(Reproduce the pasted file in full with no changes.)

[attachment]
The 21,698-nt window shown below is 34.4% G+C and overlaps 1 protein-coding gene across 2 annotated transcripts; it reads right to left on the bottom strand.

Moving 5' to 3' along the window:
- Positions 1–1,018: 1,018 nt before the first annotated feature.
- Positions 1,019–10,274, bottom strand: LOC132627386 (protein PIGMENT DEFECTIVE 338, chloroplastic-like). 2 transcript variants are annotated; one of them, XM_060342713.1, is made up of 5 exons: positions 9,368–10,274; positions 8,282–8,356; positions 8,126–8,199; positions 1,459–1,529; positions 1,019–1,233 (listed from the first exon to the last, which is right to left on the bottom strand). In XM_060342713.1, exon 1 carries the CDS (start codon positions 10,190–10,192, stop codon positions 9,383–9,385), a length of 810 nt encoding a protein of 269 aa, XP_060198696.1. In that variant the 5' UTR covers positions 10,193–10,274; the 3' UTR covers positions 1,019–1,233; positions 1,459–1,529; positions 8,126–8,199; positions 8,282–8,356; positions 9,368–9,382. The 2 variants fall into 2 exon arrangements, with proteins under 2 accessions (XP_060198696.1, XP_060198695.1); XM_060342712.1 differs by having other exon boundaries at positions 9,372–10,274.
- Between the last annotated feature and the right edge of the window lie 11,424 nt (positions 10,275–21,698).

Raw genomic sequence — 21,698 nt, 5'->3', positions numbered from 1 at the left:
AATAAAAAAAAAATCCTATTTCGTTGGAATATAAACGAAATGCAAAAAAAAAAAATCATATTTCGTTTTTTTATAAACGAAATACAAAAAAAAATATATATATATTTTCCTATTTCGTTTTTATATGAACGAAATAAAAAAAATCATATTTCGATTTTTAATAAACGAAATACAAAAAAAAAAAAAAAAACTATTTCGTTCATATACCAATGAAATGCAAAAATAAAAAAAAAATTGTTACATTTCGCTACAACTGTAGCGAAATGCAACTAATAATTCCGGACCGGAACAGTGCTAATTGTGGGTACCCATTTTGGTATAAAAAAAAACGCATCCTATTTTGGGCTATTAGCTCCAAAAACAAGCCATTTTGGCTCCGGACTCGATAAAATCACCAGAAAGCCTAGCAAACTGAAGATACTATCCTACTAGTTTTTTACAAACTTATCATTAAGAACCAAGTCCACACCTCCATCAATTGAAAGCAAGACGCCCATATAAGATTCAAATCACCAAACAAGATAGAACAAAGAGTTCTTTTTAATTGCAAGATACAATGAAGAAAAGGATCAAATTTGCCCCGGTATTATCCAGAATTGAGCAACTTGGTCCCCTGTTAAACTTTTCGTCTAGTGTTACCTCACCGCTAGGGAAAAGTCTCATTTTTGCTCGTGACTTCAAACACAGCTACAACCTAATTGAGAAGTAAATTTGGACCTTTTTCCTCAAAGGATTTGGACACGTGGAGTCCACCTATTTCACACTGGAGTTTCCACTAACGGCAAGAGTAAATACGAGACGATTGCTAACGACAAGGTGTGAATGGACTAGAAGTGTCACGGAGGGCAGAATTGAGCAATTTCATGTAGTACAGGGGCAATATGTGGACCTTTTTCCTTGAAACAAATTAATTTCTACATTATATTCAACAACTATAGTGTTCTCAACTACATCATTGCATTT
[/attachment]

The 21,698-nt window shown below is 34.4% G+C and overlaps 1 protein-coding gene across 2 annotated transcripts; it reads right to left on the bottom strand.

Moving 5' to 3' along the window:
- Positions 1–1,018: 1,018 nt before the first annotated feature.
- Positions 1,019–10,274, bottom strand: LOC132627386 (protein PIGMENT DEFECTIVE 338, chloroplastic-like). 2 transcript variants are annotated; one of them, XM_060342713.1, is made up of 5 exons: positions 9,368–10,274; positions 8,282–8,356; positions 8,126–8,199; positions 1,459–1,529; positions 1,019–1,233 (listed from the first exon to the last, which is right to left on the bottom strand). In XM_060342713.1, exon 1 carries the CDS (start codon positions 10,190–10,192, stop codon positions 9,383–9,385), a length of 810 nt encoding a protein of 269 aa, XP_060198696.1. In that variant the 5' UTR covers positions 10,193–10,274; the 3' UTR covers positions 1,019–1,233; positions 1,459–1,529; positions 8,126–8,199; positions 8,282–8,356; positions 9,368–9,382. The 2 variants fall into 2 exon arrangements, with proteins under 2 accessions (XP_060198696.1, XP_060198695.1); XM_060342712.1 differs by having other exon boundaries at positions 9,372–10,274.
- Between the last annotated feature and the right edge of the window lie 11,424 nt (positions 10,275–21,698).

Raw genomic sequence — 21,698 nt, 5'->3', positions numbered from 1 at the left:
AATAAAAAAAAAATCCTATTTCGTTGGAATATAAACGAAATGCAAAAAAAAAAAATCATATTTCGTTTTTTTATAAACGAAATACAAAAAAAAATATATATATATTTTCCTATTTCGTTTTTATATGAACGAAATAAAAAAAATCATATTTCGATTTTTAATAAACGAAATACAAAAAAAAAAAAAAAAACTATTTCGTTCATATACCAATGAAATGCAAAAATAAAAAAAAAATTGTTACATTTCGCTACAACTGTAGCGAAATGCAACTAATAATTCCGGACCGGAACAGTGCTAATTGTGGGTACCCATTTTGGTATAAAAAAAAACGCATCCTATTTTGGGCTATTAGCTCCAAAAACAAGCCATTTTGGCTCCGGACTCGATAAAATCACCAGAAAGCCTAGCAAACTGAAGATACTATCCTACTAGTTTTTTACAAACTTATCATTAAGAACCAAGTCCACACCTCCATCAATTGAAAGCAAGACGCCCATATAAGATTCAAATCACCAAACAAGATAGAACAAAGAGTTCTTTTTAATTGCAAGATACAATGAAGAAAAGGATCAAATTTGCCCCGGTATTATCCAGAATTGAGCAACTTGGTCCCCTGTTAAACTTTTCGTCTAGTGTTACCTCACCGCTAGGGAAAAGTCTCATTTTTGCTCGTGACTTCAAACACAGCTACAACCTAATTGAGAAGTAAATTTGGACCTTTTTCCTCAAAGGATTTGGACACGTGGAGTCCACCTATTTCACACTGGAGTTTCCACTAACGGCAAGAGTAAATACGAGACGATTGCTAACGACAAGGTGTGAATGGACTAGAAGTGTCACGGAGGGCAGAATTGAGCAATTTCATGTAGTACAGGGGCAATATGTGGACCTTTTTCCTTGAAACAAATTAATTTCTACATTATATTCAACAACTATAGTGTTCTCAACTACATCATTGCATTT